Chapter

An Imperial Origin Story

Zarena Aslami

in The Dream Life of Citizens

Published by Fordham University Press

Published in print March 2012 | ISBN: 9780823241996
Published online September 2012 | e-ISBN: 9780823242030 | DOI: http://dx.doi.org/10.5422/fordham/9780823241996.003.0002
An Imperial Origin Story

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This chapter argues that Olive Schreiner's The Story of an African Farm provides an origin story for late Victorian state fantasy. The novel organizes complex historical changes into a contest between an older, tyrannical version of state sovereignty (power with a head and the right to cut off its subjects' heads) and a newer, detached version of liberal governance, biopower (a headless, dispersed power that gets into its subjects' heads). Detailing how colonials felt rejected by the imperial state, the novel invests one particular relationship with intense libidinal energy: that between Waldo, a colonial subject, and “the stranger,” a low-level state official. To make sense of this relationship, the chapter turns to Hannah Arendt's discussion of what she terms the “aloof rule” of British imperial practice. A variant of liberal governance, aloof rule is more resistant to critical demystification than tyrannical rule, which Arendt associates with French imperialism. The Story of an African Farm self-consciously exalts the novel form as a key technology for teaching subjects to see through the empty charade of tyranny. But it implies its own limits in undoing aloof rule, which, it argues, shapes the critical subject's very sense of self.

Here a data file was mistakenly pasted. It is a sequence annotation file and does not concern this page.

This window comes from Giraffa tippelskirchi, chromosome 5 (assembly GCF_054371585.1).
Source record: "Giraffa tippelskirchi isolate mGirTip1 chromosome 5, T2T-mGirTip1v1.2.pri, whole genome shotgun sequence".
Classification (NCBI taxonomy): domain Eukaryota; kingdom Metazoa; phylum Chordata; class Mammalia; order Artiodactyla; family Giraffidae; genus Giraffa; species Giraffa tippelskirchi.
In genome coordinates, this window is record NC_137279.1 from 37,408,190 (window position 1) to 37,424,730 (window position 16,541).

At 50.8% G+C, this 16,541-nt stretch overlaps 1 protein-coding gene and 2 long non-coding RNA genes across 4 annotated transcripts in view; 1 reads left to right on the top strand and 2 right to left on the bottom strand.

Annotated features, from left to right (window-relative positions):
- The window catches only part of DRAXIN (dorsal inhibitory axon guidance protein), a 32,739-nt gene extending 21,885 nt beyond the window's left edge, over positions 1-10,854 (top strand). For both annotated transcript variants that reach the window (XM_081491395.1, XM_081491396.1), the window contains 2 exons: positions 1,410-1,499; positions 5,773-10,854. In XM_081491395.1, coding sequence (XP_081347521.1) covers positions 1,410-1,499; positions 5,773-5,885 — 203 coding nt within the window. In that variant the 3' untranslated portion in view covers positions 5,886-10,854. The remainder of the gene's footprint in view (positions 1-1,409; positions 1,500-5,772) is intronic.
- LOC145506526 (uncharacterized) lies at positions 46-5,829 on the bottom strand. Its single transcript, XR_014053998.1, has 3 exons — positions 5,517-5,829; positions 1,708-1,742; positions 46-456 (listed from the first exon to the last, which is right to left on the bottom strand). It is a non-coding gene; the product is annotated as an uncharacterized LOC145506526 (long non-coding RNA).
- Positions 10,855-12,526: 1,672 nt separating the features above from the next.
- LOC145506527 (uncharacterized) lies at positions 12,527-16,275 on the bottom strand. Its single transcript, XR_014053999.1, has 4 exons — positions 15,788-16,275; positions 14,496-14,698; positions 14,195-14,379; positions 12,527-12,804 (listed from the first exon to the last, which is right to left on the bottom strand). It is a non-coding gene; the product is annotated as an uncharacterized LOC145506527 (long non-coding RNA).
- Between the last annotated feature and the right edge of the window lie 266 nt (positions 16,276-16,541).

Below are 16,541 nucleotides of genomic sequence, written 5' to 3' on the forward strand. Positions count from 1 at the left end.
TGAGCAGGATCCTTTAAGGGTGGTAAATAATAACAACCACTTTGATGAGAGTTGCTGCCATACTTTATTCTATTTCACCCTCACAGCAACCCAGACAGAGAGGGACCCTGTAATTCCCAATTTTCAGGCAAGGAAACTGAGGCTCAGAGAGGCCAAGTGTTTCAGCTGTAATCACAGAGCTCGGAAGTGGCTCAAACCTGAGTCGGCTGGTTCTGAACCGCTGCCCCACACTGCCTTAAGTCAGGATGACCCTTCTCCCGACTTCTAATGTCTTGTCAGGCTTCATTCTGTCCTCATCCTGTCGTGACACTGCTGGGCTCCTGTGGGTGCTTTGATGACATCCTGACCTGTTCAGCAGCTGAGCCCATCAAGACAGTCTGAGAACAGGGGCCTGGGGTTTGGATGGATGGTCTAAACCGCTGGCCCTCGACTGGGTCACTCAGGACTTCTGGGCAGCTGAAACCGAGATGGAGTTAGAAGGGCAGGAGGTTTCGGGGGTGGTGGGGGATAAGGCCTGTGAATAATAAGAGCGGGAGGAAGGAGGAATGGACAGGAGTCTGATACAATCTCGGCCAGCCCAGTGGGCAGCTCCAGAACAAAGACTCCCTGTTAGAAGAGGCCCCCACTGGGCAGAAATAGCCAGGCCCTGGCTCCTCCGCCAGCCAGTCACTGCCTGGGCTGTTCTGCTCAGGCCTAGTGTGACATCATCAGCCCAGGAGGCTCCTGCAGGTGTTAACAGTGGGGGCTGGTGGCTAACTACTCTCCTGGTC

Keywords: Olive Schreiner; The Story of an African Farm; Sovereignty; Biopower; Aloof rule; Hannah Arendt; State power; Imperialism; Novel-reading

Chapter.  8359 words. 

Subjects: Literature

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